Last night was supposed to be the Thursday Thing with Kevin. But an early morning email from Kevin announced that he was sick; too sick to hang out after work, he not only did not have the energy, he did not want me to catch what he had, too.
I missed him already, but wished him well.
I went through my day and kept busy, but when the end of my work day arrived, I was both glad to be done but in a strange reluctance to go home. Old Barfy, about whom I’ve written before, has taken to storing shopping carts of bottles and other recycled goods in the shared backyard, and a couple of nights ago I discovered that these shopping carts (yes, multiple) have multiplied to the point of being right next to my kitchen and bedroom windows, and my back door. I had left him a note about it this morning, and I anticipated having to talk to him about it after work.
What better reason to not go straight home, then? Yes, I’m generally non-confrontational. I will get around to it, but it might take me a while.
Instead, I transferred from my normal #70 bus to the #19, and went up Woodstock to the Delta Cafe (about which I’ve written before). Kevin and I were planning on going there, and I decided that I would still keep that appointment, even though Kevin had had to bow out to get well.
The thought of the home cookin’ perked me up from my already-good mood. Walking in the front door I could smell the BBQ sauce and fried foods. The hostess sat me down near the window, and gave me a menu.
What to have? I knew I’d start with corn bread. I love corn bread.
After rejecting the idea of ordering something I’ve already tried (I haven’t been going there long enough; I need to try more of the menu) I landed on pork chops. Grilled tender pork loin. With applesauce. For my two sides I tried the mac and cheese and cole slaw.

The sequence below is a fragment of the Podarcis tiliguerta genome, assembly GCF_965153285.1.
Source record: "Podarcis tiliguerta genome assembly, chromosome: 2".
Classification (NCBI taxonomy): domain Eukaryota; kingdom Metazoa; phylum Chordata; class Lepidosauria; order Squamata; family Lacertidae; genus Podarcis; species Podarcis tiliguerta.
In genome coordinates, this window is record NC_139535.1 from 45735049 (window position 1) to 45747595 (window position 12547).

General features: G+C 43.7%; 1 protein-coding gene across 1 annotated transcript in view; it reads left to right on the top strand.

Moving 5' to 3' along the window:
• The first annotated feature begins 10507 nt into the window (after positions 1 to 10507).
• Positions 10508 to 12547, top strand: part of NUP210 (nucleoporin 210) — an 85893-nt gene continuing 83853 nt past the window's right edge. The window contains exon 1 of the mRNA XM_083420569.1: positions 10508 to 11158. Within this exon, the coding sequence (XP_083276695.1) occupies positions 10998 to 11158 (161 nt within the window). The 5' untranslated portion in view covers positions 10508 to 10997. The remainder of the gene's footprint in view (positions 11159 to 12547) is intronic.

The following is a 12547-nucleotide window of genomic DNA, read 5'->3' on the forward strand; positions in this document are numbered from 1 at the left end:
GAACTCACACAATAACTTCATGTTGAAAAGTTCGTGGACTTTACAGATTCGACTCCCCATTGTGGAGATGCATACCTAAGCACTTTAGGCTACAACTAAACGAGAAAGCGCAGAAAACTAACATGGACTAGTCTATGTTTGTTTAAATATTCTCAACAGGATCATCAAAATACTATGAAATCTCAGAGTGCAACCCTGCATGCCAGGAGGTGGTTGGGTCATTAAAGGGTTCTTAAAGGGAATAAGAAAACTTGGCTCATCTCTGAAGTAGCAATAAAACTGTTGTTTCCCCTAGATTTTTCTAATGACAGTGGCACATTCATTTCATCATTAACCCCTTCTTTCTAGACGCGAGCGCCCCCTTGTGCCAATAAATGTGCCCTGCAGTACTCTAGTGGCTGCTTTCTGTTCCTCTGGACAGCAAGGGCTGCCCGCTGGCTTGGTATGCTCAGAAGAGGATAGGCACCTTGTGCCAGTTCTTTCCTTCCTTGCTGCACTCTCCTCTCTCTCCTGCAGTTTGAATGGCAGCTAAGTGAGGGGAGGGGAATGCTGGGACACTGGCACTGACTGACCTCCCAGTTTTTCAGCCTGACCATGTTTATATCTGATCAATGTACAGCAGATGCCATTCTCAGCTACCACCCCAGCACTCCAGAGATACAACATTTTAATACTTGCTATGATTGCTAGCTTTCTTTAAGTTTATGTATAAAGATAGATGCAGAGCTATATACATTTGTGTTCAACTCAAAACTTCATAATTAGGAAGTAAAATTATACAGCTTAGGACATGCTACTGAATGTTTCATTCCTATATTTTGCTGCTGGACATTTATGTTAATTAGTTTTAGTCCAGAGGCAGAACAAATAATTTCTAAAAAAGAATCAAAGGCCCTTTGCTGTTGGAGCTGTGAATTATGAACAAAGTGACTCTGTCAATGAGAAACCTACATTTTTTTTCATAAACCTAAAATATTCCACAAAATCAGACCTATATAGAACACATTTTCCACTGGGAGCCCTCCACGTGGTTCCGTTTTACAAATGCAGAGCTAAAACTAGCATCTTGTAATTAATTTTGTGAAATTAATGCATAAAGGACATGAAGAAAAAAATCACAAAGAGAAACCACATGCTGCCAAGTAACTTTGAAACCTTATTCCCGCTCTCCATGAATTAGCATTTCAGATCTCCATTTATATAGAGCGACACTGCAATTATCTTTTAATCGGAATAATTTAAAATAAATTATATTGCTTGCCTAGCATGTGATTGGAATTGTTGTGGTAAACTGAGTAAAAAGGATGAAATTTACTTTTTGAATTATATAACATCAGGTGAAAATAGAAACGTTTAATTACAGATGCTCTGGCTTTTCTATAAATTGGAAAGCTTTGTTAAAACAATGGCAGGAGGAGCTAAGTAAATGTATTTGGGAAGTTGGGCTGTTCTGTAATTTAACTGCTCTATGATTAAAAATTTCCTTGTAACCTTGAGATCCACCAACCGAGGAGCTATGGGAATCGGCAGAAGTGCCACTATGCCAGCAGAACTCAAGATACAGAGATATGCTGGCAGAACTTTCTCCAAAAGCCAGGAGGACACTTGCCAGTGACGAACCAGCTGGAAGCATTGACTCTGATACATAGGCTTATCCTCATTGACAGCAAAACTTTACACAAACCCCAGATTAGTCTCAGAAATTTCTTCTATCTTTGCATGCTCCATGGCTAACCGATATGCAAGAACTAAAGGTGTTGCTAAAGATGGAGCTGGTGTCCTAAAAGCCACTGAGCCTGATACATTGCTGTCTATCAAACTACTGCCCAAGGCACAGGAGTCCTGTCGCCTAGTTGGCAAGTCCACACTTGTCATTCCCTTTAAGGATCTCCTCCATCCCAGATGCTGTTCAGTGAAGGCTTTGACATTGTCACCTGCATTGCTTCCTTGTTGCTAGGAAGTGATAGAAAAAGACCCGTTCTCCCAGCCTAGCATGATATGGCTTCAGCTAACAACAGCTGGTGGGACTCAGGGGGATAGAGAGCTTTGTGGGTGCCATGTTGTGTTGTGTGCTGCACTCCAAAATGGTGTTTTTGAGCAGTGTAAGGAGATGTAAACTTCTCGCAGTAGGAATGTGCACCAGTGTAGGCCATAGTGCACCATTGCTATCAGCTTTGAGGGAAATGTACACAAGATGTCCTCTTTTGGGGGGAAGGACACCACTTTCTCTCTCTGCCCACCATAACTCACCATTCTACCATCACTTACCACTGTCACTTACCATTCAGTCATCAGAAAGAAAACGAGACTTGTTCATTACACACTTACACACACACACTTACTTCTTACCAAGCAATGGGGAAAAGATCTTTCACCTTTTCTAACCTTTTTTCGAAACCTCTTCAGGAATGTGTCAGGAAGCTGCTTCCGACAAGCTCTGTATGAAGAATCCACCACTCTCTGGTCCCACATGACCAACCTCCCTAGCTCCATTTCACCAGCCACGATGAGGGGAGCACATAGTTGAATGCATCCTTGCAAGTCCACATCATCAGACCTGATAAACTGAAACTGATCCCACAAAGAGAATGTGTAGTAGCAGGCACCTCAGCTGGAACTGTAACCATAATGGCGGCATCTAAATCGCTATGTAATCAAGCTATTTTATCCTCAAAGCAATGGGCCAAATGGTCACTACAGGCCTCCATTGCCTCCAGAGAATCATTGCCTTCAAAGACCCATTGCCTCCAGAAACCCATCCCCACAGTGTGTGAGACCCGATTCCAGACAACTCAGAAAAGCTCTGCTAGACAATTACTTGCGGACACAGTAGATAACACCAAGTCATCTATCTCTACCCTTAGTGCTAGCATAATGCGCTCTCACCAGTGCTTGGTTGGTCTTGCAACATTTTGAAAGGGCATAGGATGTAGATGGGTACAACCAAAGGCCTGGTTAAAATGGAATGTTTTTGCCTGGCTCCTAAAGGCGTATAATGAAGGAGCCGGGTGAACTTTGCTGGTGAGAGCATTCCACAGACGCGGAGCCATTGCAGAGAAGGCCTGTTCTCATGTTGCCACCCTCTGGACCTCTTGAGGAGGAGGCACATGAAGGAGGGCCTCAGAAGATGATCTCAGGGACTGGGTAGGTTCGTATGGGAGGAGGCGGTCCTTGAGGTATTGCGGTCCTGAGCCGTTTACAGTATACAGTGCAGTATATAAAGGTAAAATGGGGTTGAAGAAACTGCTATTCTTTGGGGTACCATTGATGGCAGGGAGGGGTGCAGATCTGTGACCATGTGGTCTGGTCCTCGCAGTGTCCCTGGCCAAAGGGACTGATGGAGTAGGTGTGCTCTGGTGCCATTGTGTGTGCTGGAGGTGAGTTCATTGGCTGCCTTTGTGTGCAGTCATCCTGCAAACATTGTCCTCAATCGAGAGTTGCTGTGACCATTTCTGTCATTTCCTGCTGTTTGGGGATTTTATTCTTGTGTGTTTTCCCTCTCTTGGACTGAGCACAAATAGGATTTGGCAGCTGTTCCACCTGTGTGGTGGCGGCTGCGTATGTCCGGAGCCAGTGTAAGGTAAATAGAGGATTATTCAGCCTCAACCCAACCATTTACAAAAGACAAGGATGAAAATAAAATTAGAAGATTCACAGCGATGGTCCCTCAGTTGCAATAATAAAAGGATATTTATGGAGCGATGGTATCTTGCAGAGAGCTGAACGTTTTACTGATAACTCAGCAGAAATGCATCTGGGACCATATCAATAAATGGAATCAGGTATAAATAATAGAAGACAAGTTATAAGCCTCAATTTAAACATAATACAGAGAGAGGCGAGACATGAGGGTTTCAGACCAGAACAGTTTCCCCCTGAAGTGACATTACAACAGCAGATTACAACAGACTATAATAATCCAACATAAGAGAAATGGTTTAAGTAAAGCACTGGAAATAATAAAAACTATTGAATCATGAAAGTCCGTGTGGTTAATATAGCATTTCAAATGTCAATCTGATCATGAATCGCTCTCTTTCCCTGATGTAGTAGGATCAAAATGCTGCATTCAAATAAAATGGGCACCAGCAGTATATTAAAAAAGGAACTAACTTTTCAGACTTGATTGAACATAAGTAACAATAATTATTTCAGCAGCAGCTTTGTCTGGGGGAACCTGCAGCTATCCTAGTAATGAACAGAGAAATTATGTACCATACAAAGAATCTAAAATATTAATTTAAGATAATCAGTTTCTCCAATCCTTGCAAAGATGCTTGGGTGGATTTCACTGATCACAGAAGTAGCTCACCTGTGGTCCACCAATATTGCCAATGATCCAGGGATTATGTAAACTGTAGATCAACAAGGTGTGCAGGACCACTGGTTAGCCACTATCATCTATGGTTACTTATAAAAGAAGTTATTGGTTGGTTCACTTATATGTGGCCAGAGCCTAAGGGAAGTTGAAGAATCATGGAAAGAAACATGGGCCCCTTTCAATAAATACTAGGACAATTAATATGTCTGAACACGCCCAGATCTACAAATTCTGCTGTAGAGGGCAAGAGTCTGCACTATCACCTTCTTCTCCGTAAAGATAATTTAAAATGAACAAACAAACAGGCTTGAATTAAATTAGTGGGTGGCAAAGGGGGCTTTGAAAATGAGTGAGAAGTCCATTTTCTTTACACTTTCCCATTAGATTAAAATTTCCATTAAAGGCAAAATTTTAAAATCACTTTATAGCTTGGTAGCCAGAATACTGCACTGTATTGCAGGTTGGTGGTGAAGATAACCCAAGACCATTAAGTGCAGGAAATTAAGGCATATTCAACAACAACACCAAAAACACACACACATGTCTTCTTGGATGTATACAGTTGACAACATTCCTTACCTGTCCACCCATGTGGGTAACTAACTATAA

After I’d placed my order with the tattoo’ed black haired dark-mascara’ed waitress, I texted my order to Tracy, who is always down for some food porn.
And it hit me: every item I ordered was something my mom used to make, and serve, as a meal. Not just each individual thing by itself, but the meal as a whole. Corn bread, pork chop, mac and cheese, cole slaw, applesauce. It was literally just like mom used to make. But mom was long gone, buried up in Willamette National Cemetery.
And in spite of my generally good mood that day, and my anticipation of the delicious dinner still yet to be served… I missed my mom.
It was so good, with just a hint of sad remembrance. Not that my mom was from the south; she was born and raised in Oregon, though she and dad moved and lived up in Aberdeen, Washington, and outside of Seattle, and in Kalama, before finally coming back to Portland. She visited Mexico a couple of times, and went on road trips with dad back east to visit his family, and down to California a couple of times, and even got her wish to see Hawai’i before cancer took her. But she was an Oregonian in all senses of the word.
She only knew a few recipes, and when she cooked she made lots of use of pre-packaged ingredients, but that was the food I grew up on, and grew fat on, to be honest, so I remember it fondly.
The food at the Delta is higher-end, but the menu could just as well have been the menu when I was a kid. And it took me until last night, my third visit, to realize it.
It’s truly comfort food for me.